Surface deformation associated with the Mw 5.1 Sparta, North Carolina earthquake and evidence of recurrent Quaternary surface ruptures in an intraplate setting

Paula M. Figueiredo, DelWayne R. Bohnenstiehl, Arthur J. Merschat, Mark W. Carter, Karl W. Wegmann, Matthew C. Ricker, & Lewis A. Owen

Submitted September 11, 2022, SCEC Contribution #12353, 2022 SCEC Annual Meeting Poster #095

The shallow Mw 5.1 Sparta, North Carolina 2020 earthquake was triggered on an unknown fault in an intraplate setting with low tectonic stress. Surprisingly, initial field surveys identified a surface rupture, expressed by reverse scarps and/or folding/flexures with heights often reaching 8-10 cm, along segments of 10-100s of meters occasionally en echelon, and recognized along a ~N110° trend for ~2 km SE of Sparta. These features are indicative of an upthrown southern block and consistent with a focal mechanism solution with nodal plane N108°, 60° SW. Reverse faulting was associated with pre-existent discontinuities in metamorphic bedrock. These discontinuities seem to be inherited “fabrics” that were reactivated prior to 2020 as brittle structures, during timing(s) poorly constrained and trending obliquely to the regional structural framework.

A post-earthquake lidar survey imaged a ~4 km rupture length and a wider yet subtle co-seismic flexure, which increased locally the total vertical deformation up to 35-50 cm. Ground-Penetrating Radar and Electrical Resistivity surveys (GPR and ERT) across the rupture highlighted a ~10 m-wide fault zone with SW dipping GPR reflectors and ERT anomalies consistent with a fault, now called the Little River fault. Two 30 m-long and 2 m deep paleoseismologic trenches were excavated across the fault trace to investigate deformation of Quaternary soils and sediments. The trenches exposed weathered metamorphic bedrock covered by a sequence of soil horizons; all units are deformed by several fault strands in a 10-15 m wide fault zone. The 2020 earthquake caused a cumulative displacement along fault of ~50 cm recognized in 3 strands in association with a ~30 cm vertical step in the topography. A deformed soil sequence of likely late to mid-Pleistocene age provides evidence for at least one paleoearthquake with a similar amount of deformation, indicating that the Little River fault has been active and generating surface ruptures before the 2020 earthquake.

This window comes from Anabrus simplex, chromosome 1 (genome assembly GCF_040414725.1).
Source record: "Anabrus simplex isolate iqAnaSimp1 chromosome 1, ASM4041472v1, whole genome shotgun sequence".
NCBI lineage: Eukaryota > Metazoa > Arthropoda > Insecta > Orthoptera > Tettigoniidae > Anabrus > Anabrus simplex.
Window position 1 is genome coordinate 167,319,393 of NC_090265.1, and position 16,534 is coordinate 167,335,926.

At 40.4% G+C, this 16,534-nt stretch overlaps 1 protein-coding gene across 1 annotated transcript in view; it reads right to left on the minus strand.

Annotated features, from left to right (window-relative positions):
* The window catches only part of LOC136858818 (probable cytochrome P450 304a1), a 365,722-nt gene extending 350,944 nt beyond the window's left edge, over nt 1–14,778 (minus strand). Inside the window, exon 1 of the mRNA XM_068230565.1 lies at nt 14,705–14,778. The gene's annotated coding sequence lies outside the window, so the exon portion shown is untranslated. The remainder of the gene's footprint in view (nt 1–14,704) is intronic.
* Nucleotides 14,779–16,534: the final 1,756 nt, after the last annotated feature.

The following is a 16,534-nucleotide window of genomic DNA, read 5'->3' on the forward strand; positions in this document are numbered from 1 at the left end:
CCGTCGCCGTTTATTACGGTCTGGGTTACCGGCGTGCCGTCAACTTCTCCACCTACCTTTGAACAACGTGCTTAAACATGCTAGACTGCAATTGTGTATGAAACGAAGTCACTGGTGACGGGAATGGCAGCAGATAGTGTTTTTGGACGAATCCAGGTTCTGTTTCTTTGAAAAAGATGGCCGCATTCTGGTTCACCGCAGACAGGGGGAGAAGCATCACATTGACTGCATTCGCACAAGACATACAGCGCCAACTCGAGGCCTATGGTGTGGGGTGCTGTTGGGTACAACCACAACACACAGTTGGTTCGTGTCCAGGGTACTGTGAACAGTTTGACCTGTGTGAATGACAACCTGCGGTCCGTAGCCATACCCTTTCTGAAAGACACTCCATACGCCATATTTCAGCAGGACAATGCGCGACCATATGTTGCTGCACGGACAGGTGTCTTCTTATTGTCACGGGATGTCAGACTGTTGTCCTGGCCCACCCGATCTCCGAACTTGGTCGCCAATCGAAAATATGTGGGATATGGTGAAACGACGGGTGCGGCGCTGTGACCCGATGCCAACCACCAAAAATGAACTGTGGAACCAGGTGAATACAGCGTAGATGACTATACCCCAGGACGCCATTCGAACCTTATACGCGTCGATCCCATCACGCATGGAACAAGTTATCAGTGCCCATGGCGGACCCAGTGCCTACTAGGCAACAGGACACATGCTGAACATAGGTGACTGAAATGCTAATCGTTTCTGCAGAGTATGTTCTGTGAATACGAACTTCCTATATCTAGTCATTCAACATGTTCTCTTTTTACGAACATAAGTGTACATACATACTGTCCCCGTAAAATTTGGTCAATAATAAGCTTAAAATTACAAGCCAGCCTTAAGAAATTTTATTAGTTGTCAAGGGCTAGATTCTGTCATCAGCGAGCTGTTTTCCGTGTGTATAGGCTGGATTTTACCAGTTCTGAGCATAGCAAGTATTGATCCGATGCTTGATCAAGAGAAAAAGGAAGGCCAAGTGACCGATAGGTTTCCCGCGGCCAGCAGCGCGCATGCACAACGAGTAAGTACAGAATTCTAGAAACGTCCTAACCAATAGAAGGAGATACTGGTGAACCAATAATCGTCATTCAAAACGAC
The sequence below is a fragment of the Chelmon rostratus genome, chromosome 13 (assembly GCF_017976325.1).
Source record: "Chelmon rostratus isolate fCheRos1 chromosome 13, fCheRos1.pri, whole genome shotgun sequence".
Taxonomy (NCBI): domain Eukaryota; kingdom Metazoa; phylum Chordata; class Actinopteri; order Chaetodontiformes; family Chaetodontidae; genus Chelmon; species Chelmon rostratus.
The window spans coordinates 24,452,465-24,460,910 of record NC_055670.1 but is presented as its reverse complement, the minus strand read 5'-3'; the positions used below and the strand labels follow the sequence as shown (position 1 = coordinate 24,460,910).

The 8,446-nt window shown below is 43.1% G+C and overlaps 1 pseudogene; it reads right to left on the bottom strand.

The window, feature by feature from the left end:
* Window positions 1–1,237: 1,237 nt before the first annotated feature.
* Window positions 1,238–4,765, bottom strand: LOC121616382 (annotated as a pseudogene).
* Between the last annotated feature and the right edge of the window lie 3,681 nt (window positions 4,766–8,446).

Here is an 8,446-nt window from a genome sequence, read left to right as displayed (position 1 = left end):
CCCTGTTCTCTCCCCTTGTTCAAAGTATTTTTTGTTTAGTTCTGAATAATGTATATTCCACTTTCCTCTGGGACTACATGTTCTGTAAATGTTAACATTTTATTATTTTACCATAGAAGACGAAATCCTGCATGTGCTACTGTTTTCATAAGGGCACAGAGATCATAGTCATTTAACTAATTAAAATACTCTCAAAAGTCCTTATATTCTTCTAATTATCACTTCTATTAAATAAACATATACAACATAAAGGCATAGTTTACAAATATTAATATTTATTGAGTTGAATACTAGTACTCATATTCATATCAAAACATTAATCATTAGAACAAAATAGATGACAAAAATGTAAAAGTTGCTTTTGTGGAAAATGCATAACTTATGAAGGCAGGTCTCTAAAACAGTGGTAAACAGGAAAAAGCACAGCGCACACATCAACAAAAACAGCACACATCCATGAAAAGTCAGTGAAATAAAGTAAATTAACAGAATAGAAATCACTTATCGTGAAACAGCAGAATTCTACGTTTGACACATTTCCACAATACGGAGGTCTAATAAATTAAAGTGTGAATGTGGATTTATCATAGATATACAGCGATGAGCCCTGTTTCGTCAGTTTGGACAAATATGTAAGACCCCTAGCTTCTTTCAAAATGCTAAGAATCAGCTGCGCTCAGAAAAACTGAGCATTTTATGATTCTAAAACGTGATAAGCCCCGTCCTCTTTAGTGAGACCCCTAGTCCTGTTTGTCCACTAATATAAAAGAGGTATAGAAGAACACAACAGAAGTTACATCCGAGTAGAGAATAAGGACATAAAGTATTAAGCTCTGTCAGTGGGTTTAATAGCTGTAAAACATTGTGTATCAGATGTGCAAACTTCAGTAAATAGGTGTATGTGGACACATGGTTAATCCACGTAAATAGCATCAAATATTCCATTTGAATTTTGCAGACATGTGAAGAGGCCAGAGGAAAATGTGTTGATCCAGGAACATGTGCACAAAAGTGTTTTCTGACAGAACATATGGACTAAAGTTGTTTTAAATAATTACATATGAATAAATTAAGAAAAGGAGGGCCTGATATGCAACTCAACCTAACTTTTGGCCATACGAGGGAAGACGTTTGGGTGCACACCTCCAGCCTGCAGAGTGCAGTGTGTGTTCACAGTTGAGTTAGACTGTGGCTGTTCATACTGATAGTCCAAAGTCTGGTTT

The Mw 5.1 Sparta earthquake was an unexpected event that generated an amount of surface deformation larger than estimates from empirical relationships. A shallower depth may explain the larger surface deformation; however, the trigger(s) for this shallow seismicity in pre-existent structures is not yet recognized, nor is it possible to identify which structures are more favorable to reactivation in similar regions with low tectonic stress.

Key Words
Intraplate Setting, Eastern USA, surface rupture, surface deformation

Figueiredo, P. M., Bohnenstiehl, D. R., Merschat, A. J., Carter, M. W., Wegmann, K. W., Ricker, M. C., & Owen, L. A. (2022, 09). Surface deformation associated with the Mw 5.1 Sparta, North Carolina earthquake and evidence of recurrent Quaternary surface ruptures in an intraplate setting. Poster Presentation at 2022 SCEC Annual Meeting.

Related Projects & Working Groups
Earthquake Geology